This superpowered meet-cute is interrupted by Frank (Ryoo Seung-bum), who is sent by the U.S. government to murder superpowered Koreans. As he circles towards Bong-seok and Hui-soo’s parents, the show warps us back in time to contextualize the older generation who, it turns out, were all superpowered black ops agents. What follows is a sequence of spy thrillers, labor disputes, and gangster noirs, all set against a backdrop of resentment against America’s historical imperialistic policies in Korea and North-South tensions.

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These detours feel unnecessary given how strong Bong-seok and Hui-soo’s story is on its own, especially the conversion of the subtext surrounding their parents into text—though the genres within this seven episode interlude are expertly handled by director Park In-Je. We miss our two faves, but learning about Bong-seok’s father Doo-sik (Zo In-sung) and Ju-won’s relationship with coffee-delivering sex worker Hwang Ji-hee (Kwak Sun-young) does lead somewhere beyond just making us cry in the moment. (It also took me over an hour of watching to understand that Ji-hee wasn’t simply delivering coffee to seedy motels in the middle of the night, because apparently I’m pathetically naive.)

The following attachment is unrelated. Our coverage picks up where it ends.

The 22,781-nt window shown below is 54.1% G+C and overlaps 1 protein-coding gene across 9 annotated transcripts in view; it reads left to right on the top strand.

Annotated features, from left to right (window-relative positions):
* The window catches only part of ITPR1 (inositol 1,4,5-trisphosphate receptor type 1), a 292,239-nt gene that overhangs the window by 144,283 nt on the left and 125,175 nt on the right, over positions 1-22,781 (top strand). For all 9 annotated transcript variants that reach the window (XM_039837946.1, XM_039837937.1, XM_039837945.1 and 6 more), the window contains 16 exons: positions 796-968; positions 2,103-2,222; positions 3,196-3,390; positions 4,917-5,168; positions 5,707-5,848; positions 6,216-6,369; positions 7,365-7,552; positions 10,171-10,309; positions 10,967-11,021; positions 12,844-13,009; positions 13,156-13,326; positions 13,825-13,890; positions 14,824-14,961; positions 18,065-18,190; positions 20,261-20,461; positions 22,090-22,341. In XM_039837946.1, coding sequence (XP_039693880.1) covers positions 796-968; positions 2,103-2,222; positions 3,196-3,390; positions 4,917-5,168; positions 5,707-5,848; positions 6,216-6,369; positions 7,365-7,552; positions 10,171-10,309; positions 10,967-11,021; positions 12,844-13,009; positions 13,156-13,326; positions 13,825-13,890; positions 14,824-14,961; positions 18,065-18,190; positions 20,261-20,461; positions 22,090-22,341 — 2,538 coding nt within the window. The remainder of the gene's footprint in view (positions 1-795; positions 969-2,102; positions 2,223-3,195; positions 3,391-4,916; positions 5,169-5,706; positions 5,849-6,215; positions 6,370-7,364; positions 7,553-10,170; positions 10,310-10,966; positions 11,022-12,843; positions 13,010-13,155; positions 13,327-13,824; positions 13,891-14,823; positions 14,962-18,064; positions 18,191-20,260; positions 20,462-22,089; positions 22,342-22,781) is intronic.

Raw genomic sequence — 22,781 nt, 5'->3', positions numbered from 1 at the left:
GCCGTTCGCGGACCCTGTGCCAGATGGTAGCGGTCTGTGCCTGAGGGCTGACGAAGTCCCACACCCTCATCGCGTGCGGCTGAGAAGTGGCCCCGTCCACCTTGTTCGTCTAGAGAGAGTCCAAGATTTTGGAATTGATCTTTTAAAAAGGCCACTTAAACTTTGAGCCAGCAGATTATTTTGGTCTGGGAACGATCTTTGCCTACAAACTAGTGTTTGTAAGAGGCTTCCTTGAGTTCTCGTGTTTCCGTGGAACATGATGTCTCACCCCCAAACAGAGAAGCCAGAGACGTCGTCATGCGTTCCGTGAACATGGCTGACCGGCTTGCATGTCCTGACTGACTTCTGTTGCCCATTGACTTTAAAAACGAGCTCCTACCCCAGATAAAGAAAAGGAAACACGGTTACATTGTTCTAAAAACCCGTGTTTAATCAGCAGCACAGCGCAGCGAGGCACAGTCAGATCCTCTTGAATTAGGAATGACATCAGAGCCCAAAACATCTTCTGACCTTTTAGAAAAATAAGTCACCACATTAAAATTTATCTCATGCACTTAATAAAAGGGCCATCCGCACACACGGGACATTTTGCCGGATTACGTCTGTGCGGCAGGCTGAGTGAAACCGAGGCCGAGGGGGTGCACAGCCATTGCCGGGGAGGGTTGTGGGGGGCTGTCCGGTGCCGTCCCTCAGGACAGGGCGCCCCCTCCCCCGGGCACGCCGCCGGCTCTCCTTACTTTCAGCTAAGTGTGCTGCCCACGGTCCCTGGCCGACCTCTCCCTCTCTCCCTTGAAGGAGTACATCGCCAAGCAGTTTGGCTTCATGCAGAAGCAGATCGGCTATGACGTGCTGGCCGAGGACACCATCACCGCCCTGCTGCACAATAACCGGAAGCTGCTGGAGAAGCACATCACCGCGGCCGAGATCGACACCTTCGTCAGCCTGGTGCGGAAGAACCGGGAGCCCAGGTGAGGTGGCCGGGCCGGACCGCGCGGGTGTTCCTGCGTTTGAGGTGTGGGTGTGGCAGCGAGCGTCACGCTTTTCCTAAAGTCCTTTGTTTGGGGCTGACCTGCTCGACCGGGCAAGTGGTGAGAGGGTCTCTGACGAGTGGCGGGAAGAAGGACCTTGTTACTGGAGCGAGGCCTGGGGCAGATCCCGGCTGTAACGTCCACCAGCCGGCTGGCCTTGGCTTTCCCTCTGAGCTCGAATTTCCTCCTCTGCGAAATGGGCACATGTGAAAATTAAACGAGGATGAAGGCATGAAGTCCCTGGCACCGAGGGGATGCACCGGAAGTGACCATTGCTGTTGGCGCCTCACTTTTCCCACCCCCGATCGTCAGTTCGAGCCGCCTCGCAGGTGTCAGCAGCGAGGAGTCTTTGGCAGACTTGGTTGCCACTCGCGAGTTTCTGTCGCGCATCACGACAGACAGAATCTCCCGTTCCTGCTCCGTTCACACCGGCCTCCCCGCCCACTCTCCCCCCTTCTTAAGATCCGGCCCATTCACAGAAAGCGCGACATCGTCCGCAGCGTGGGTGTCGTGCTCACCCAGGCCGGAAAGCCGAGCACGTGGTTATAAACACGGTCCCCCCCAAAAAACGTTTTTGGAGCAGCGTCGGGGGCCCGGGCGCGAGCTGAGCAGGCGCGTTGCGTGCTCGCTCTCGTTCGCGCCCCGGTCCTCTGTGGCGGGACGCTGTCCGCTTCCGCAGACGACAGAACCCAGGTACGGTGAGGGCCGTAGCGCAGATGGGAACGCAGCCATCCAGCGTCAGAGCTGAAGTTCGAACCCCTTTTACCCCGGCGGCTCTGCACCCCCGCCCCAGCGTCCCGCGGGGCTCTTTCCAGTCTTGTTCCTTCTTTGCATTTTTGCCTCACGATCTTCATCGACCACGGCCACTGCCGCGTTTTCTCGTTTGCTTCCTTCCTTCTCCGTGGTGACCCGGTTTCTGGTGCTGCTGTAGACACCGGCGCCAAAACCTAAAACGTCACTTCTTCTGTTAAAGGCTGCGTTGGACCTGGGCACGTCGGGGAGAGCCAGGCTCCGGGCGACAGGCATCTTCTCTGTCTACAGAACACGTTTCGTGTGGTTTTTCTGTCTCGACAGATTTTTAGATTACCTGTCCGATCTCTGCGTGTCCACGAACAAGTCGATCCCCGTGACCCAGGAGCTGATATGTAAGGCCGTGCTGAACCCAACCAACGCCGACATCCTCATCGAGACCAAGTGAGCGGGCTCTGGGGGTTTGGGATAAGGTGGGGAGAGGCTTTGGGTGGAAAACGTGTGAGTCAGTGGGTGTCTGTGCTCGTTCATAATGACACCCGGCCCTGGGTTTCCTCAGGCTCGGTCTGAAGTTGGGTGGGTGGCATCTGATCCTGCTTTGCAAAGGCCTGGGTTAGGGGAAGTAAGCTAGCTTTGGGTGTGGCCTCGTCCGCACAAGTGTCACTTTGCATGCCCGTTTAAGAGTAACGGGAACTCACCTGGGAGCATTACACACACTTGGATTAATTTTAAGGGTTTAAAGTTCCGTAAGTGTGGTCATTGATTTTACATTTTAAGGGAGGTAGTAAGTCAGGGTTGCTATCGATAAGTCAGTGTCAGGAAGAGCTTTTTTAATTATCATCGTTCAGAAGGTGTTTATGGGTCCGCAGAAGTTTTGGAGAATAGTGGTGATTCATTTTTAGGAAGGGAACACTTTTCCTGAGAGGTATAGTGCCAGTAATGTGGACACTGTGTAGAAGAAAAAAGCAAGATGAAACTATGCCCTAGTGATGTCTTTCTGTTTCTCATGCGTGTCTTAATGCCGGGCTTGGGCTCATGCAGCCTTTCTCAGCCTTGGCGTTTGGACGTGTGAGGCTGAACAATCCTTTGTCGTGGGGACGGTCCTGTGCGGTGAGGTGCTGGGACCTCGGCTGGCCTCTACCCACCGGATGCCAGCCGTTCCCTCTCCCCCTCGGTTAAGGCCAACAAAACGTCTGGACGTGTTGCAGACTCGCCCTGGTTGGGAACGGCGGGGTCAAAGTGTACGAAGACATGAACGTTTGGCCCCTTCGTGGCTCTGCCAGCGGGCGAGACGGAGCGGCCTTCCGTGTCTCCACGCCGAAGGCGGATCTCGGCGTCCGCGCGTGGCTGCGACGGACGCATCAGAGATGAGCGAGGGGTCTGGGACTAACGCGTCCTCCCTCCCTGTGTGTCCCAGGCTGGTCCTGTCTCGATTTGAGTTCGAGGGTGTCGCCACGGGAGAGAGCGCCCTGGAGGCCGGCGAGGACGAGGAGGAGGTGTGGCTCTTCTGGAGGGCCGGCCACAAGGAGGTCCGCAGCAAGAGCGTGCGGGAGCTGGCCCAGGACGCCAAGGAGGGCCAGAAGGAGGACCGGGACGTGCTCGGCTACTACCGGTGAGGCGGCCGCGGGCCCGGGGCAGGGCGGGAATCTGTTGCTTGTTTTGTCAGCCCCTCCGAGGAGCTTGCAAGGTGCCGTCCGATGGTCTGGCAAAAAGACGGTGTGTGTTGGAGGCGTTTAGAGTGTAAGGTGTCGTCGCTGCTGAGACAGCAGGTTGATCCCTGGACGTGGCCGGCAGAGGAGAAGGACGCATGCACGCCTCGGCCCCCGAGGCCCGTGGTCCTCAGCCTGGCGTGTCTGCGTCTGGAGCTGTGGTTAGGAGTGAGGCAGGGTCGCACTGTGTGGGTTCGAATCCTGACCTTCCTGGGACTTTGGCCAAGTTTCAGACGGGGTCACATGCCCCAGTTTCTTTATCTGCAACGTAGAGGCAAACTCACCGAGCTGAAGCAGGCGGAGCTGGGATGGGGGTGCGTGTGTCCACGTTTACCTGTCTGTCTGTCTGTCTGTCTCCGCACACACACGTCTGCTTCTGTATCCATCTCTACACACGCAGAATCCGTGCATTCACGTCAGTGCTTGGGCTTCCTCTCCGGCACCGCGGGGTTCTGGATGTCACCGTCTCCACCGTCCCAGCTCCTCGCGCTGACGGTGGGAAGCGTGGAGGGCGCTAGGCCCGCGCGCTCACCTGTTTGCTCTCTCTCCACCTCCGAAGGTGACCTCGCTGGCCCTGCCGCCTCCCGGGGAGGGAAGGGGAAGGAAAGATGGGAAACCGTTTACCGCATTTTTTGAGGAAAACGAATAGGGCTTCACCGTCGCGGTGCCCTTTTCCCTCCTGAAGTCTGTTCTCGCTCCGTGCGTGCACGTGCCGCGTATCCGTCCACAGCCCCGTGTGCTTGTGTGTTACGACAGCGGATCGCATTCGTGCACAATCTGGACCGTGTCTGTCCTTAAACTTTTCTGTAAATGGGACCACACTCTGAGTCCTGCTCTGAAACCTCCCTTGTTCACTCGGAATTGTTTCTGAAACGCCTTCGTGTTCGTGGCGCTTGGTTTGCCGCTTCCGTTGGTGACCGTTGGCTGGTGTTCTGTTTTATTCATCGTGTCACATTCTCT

All of this storyline is helped by Moving’s estimated 50 billion won (around $38 million) budget, which makes it one of South Korea’s most expensive shows—each episode costing an estimated $1.9 million. It shows, too. Moving is beautifully choreographed, tightly written, and possesses unusually strong CGI for a K-drama. For that investment, Disney—owner of a majority stake in Hulu—has pushed Moving hard in East Asia and it shouldn’t come as a surprise that it’s become the most-watched show in South Korea.